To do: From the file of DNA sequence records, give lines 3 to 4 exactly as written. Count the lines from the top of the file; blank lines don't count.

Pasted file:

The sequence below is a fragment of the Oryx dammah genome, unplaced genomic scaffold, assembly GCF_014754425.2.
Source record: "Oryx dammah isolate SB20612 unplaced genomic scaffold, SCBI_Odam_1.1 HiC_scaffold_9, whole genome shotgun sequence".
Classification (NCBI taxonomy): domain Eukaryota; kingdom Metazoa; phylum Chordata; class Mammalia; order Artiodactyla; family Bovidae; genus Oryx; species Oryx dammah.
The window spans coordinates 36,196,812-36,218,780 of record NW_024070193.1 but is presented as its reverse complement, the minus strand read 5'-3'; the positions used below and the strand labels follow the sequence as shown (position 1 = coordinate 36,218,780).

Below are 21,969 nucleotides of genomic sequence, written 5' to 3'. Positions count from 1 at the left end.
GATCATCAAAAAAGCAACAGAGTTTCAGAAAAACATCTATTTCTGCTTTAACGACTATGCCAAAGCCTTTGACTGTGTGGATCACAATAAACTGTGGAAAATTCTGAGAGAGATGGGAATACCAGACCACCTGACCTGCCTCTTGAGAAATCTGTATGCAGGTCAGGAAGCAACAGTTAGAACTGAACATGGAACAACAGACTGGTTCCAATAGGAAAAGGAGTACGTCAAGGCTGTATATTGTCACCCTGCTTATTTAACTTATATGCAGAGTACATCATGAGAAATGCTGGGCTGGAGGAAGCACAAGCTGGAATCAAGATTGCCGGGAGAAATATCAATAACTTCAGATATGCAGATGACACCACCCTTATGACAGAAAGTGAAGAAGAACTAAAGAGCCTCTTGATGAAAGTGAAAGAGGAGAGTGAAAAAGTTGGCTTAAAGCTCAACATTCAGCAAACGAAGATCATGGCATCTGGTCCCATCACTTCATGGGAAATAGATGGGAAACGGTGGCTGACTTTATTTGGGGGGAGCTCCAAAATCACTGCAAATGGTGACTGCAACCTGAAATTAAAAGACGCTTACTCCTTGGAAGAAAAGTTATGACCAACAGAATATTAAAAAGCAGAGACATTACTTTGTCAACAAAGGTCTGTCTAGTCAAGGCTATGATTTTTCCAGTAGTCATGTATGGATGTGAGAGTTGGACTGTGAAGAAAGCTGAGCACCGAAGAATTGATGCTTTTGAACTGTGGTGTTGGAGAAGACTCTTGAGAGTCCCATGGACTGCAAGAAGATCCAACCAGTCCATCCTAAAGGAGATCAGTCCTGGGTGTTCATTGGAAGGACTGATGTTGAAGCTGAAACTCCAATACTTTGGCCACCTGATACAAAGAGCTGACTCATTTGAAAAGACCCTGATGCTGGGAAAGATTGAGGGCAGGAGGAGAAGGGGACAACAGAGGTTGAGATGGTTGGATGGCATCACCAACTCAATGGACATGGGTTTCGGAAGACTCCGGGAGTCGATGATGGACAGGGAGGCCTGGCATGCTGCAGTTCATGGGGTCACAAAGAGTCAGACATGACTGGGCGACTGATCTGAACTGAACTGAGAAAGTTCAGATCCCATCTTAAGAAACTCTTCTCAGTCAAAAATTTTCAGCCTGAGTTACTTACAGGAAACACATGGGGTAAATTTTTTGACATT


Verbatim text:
Classification (NCBI taxonomy): domain Eukaryota; kingdom Metazoa; phylum Chordata; class Mammalia; order Artiodactyla; family Bovidae; genus Oryx; species Oryx dammah.
The window spans coordinates 36,196,812-36,218,780 of record NW_024070193.1 but is presented as its reverse complement, the minus strand read 5'-3'; the positions used below and the strand labels follow the sequence as shown (position 1 = coordinate 36,218,780).